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Lynda E. Randall and Charles H. Imwold

This study set out to determine the effect of a training program on the amount of academic learning time in physical education (ALT-PE) provided by student teachers. A treatment group/control group experimental design was used to test the effect of an intervention, and random selection was used in assigning subjects to either group. A total of 50 classes were observed. Descriptive analysis revealed that teachers in the treatment group produced more ALT-PE than teachers in the control group. Wilcoxon Rank Sum tests computed for this comparison showed that the distribution of ranks was significantly different (p<.01). Additional tests produced nonsignificant differences for the distribution of ranks within the variables of skill practice, game, management, and waiting (p>.01). However, the general trend of differences within these variables seemed to contribute to the overall provision of greater ALT-PE for the treatment group. These findings have some important implications for the implementation of theory into practice in the supervision of novice teachers.

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Charles H. Imwold, Robert A. Rider and Dewayne J. Johnson

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Charles H. Imwold, Robert A. Rider, Bernadette M. Twardy, Pamela S. Oliver, Michael Griffin and Donald N. Arsenault

The purpose of this study was to compare the teaching process interaction behavior of teachers who planned for classes with those who did not plan. Senior physical education majors served as the teaching subjects for this study—six in the planning (experimental) group and six in the no-plan (control) group. Each teacher taught the same lesson content for a 15-minute episode. The planning group spent 1 hour before the lesson writing explicit plans, while the control group was given 2 minutes just before the lesson to gather their thoughts and be informed of the content to be covered. The behaviors of all teachers were observed by the Cheffers Adaptation of the Flanders’ Interaction Analysis System (CAFIAS). The results indicated significant differences in only two interaction categories: amount of directions given and the amount of silence. Both variables were better for the planning group.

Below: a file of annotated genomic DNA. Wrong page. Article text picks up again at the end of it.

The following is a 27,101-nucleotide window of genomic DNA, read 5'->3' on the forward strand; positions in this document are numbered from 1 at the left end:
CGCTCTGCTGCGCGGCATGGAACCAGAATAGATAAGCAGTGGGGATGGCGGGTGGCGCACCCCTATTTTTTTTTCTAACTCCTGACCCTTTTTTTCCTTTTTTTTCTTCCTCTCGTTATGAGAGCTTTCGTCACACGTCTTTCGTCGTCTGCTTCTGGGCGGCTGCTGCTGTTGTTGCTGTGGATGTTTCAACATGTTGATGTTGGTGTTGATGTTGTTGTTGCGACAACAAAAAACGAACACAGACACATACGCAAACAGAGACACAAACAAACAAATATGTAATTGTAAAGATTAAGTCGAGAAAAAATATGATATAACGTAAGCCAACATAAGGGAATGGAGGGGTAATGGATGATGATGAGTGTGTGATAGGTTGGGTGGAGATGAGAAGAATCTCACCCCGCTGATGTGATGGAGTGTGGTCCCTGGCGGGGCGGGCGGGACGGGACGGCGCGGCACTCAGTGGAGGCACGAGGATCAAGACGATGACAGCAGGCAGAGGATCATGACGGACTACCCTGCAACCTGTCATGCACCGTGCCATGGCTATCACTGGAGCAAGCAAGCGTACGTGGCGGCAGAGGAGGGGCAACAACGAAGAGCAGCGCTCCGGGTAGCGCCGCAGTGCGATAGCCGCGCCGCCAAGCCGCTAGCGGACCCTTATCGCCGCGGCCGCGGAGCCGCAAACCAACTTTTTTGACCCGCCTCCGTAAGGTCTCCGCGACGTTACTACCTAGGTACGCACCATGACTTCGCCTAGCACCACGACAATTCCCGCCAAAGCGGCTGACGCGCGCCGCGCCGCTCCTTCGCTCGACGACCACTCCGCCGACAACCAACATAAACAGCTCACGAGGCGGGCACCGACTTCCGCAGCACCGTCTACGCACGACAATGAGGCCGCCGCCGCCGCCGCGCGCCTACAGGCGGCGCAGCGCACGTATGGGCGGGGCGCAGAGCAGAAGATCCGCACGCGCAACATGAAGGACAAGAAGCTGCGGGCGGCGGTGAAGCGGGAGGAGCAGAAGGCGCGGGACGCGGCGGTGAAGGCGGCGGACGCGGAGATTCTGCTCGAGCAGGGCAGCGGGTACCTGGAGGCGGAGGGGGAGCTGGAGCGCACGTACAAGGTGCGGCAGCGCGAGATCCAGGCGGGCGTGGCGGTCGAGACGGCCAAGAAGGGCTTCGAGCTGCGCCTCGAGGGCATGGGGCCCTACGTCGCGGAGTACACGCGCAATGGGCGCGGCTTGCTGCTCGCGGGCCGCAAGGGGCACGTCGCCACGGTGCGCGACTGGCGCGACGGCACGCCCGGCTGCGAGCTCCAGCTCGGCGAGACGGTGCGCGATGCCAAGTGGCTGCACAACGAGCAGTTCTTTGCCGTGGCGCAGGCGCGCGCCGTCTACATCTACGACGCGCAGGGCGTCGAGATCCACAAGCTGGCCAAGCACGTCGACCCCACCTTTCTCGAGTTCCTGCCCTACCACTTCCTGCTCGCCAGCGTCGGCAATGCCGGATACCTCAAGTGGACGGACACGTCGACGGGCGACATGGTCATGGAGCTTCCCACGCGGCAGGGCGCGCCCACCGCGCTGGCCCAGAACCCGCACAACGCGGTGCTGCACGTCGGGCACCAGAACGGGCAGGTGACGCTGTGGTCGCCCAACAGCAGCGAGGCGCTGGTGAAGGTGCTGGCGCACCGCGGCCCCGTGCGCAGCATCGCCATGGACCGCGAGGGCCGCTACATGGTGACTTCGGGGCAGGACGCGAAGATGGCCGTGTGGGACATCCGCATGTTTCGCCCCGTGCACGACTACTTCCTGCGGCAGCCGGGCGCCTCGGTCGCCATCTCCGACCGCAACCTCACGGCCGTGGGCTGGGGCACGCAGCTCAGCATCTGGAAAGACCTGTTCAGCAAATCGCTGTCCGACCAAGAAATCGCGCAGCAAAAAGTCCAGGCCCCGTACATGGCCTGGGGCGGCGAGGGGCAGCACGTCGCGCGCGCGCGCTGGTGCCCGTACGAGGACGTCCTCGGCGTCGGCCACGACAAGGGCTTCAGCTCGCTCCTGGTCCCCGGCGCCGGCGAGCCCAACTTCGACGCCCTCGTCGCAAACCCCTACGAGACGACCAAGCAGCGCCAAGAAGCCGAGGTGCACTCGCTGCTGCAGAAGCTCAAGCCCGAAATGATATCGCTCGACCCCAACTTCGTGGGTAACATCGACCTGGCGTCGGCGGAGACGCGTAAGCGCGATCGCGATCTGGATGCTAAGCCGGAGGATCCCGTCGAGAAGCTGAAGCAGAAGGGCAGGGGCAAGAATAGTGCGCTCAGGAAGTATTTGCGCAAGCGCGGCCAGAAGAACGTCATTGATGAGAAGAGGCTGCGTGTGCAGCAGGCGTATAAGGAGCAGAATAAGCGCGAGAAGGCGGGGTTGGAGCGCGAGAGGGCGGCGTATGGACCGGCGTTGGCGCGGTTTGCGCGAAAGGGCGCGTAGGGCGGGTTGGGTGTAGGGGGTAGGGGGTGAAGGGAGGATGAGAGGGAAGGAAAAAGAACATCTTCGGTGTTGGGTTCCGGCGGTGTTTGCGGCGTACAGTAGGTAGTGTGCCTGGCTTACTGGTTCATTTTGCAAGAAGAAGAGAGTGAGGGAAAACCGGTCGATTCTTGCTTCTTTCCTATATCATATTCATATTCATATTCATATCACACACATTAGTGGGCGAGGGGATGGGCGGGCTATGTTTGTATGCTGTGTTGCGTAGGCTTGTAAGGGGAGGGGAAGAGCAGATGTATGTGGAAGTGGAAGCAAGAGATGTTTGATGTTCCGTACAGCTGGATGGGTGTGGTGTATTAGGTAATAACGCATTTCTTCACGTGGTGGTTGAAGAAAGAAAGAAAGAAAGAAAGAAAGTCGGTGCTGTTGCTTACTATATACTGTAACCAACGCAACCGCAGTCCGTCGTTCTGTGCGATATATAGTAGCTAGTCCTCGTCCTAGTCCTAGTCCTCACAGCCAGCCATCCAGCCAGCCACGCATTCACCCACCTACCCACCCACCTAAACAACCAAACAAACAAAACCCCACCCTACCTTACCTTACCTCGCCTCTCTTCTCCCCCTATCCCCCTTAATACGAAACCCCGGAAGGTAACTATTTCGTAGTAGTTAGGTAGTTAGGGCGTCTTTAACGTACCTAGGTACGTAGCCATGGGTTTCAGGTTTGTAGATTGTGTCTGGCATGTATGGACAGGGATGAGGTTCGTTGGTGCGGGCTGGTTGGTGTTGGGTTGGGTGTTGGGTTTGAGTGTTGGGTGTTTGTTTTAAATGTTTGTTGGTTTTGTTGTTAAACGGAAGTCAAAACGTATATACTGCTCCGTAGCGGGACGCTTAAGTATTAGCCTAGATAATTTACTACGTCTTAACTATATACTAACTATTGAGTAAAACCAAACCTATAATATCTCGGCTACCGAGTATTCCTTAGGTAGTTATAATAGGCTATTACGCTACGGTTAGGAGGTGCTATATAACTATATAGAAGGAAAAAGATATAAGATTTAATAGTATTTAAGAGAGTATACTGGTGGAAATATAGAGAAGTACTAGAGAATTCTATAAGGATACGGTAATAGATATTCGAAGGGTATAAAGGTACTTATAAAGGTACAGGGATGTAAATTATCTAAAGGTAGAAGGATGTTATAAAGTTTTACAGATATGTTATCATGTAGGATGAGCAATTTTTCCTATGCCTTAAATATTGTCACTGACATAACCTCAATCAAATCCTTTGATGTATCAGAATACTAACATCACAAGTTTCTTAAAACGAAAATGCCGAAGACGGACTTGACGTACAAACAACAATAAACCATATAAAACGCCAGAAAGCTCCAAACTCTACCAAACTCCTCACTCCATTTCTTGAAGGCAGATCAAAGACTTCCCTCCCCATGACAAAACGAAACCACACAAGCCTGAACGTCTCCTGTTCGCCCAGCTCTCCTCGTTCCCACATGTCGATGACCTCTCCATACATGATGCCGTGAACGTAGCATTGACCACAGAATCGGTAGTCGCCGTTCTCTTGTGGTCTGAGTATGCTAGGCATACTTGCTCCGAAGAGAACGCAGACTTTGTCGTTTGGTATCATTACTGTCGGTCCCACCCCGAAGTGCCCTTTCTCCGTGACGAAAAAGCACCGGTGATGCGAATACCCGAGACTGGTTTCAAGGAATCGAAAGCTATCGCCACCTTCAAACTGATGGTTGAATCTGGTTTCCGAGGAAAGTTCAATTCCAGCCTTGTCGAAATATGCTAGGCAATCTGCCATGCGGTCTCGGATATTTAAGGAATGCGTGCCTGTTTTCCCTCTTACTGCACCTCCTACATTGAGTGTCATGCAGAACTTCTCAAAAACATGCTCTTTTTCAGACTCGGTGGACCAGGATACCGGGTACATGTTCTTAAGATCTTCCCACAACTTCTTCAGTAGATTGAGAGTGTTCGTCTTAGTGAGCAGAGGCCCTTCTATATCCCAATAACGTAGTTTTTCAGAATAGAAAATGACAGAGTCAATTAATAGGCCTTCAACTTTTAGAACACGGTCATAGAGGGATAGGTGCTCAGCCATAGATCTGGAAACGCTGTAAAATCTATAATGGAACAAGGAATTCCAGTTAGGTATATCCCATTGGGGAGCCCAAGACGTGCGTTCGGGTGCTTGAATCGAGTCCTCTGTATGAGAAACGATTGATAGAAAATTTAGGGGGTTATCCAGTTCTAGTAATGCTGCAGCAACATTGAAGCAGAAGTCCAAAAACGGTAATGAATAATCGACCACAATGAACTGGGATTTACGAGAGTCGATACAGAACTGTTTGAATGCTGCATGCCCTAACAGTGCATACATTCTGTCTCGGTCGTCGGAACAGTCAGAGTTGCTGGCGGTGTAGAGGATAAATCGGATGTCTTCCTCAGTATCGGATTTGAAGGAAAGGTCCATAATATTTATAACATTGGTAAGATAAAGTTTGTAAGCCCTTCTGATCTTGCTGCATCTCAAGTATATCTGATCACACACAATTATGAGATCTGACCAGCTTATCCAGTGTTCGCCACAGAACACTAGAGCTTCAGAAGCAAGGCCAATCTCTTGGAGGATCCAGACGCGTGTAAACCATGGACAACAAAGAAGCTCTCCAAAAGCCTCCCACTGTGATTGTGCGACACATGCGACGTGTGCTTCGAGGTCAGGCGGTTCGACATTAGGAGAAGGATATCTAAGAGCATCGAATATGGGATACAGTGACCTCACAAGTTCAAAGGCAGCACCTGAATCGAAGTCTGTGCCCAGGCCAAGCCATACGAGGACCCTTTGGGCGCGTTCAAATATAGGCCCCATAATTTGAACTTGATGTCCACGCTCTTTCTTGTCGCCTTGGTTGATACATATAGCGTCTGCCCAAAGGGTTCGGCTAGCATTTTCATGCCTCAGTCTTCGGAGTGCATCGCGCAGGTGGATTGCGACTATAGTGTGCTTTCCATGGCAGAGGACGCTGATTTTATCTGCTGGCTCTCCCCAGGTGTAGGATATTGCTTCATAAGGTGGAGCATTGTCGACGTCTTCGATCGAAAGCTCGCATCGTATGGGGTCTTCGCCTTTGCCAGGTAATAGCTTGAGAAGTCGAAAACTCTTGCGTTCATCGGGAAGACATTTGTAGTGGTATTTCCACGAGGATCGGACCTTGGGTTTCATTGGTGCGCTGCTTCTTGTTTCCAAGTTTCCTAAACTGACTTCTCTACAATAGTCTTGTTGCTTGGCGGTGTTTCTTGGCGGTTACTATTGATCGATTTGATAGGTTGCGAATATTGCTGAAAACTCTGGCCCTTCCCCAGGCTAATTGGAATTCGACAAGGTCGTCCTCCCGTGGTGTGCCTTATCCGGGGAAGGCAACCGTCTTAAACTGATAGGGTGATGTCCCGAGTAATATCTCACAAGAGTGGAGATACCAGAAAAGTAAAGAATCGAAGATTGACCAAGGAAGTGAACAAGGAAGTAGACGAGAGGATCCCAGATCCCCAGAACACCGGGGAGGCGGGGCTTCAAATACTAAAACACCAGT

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J. Vincent, Charles Imwold, J. T. Johnson and Dwayne Massey

This study was a comparison of how selected newspapers from Canada, Great Britain, and the United States reported on female athletes competing in four “gender-appropriate” sports with female athletes competing in four “gender-inappropriate” sports at the Centennial Olympic Games. The liberal feminist theoretical framework underpinning this study views equality of opportunity and individual liberty as an inevitable by-product of political, legal, and educational reform juxtaposed with a gradual social acceptance. Content Analysis was used to examine all the articles and photographs from the front pages and the sports sections of the newspapers. Based upon the data, female athletes competing in the “gender-appropriate” sports of swimming, gymnastics, tennis, and diving received more newspaper coverage than female athletes competing in the “gender-inappropriate” sports of soccer, softball, field hockey, and volleyball in terms of the average number of words per article and the average number of paragraphs per article. In addition, the “gender-appropriate” athletes were over-represented in the average number of photographs, the average number of photographs on the first page, and the average number of photographs on the top of the pages. Qualitative analyses of articles and photographs revealed a subtle but discernable amount of culturally stereotyped coverage.